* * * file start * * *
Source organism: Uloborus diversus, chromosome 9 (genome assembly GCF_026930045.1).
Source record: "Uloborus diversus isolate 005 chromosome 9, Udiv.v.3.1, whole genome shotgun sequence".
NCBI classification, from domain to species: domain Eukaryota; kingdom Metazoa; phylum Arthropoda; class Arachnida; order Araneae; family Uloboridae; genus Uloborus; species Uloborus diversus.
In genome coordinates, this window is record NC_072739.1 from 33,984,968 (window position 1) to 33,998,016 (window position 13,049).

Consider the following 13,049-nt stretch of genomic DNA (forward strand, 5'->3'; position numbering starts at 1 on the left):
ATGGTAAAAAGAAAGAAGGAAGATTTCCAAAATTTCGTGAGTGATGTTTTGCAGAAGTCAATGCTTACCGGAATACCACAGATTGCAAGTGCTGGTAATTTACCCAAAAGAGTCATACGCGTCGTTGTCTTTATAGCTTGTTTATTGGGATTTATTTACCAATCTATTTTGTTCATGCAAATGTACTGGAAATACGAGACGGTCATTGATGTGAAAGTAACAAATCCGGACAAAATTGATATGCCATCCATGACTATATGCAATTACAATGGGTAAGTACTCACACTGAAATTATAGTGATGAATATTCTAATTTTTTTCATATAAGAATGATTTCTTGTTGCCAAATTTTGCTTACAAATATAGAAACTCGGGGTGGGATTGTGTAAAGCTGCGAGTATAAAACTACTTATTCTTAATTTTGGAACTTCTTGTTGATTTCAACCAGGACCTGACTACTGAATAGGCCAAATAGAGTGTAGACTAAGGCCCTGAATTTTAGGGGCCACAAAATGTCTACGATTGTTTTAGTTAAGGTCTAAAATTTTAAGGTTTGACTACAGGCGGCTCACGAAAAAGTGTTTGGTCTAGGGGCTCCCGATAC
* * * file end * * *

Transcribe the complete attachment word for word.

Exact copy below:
Source organism: Uloborus diversus, chromosome 9 (genome assembly GCF_026930045.1).
Source record: "Uloborus diversus isolate 005 chromosome 9, Udiv.v.3.1, whole genome shotgun sequence".
NCBI classification, from domain to species: domain Eukaryota; kingdom Metazoa; phylum Arthropoda; class Arachnida; order Araneae; family Uloboridae; genus Uloborus; species Uloborus diversus.
In genome coordinates, this window is record NC_072739.1 from 33,984,968 (window position 1) to 33,998,016 (window position 13,049).

Consider the following 13,049-nt stretch of genomic DNA (forward strand, 5'->3'; position numbering starts at 1 on the left):
ATGGTAAAAAGAAAGAAGGAAGATTTCCAAAATTTCGTGAGTGATGTTTTGCAGAAGTCAATGCTTACCGGAATACCACAGATTGCAAGTGCTGGTAATTTACCCAAAAGAGTCATACGCGTCGTTGTCTTTATAGCTTGTTTATTGGGATTTATTTACCAATCTATTTTGTTCATGCAAATGTACTGGAAATACGAGACGGTCATTGATGTGAAAGTAACAAATCCGGACAAAATTGATATGCCATCCATGACTATATGCAATTACAATGGGTAAGTACTCACACTGAAATTATAGTGATGAATATTCTAATTTTTTTCATATAAGAATGATTTCTTGTTGCCAAATTTTGCTTACAAATATAGAAACTCGGGGTGGGATTGTGTAAAGCTGCGAGTATAAAACTACTTATTCTTAATTTTGGAACTTCTTGTTGATTTCAACCAGGACCTGACTACTGAATAGGCCAAATAGAGTGTAGACTAAGGCCCTGAATTTTAGGGGCCACAAAATGTCTACGATTGTTTTAGTTAAGGTCTAAAATTTTAAGGTTTGACTACAGGCGGCTCACGAAAAAGTGTTTGGTCTAGGGGCTCCCGATAC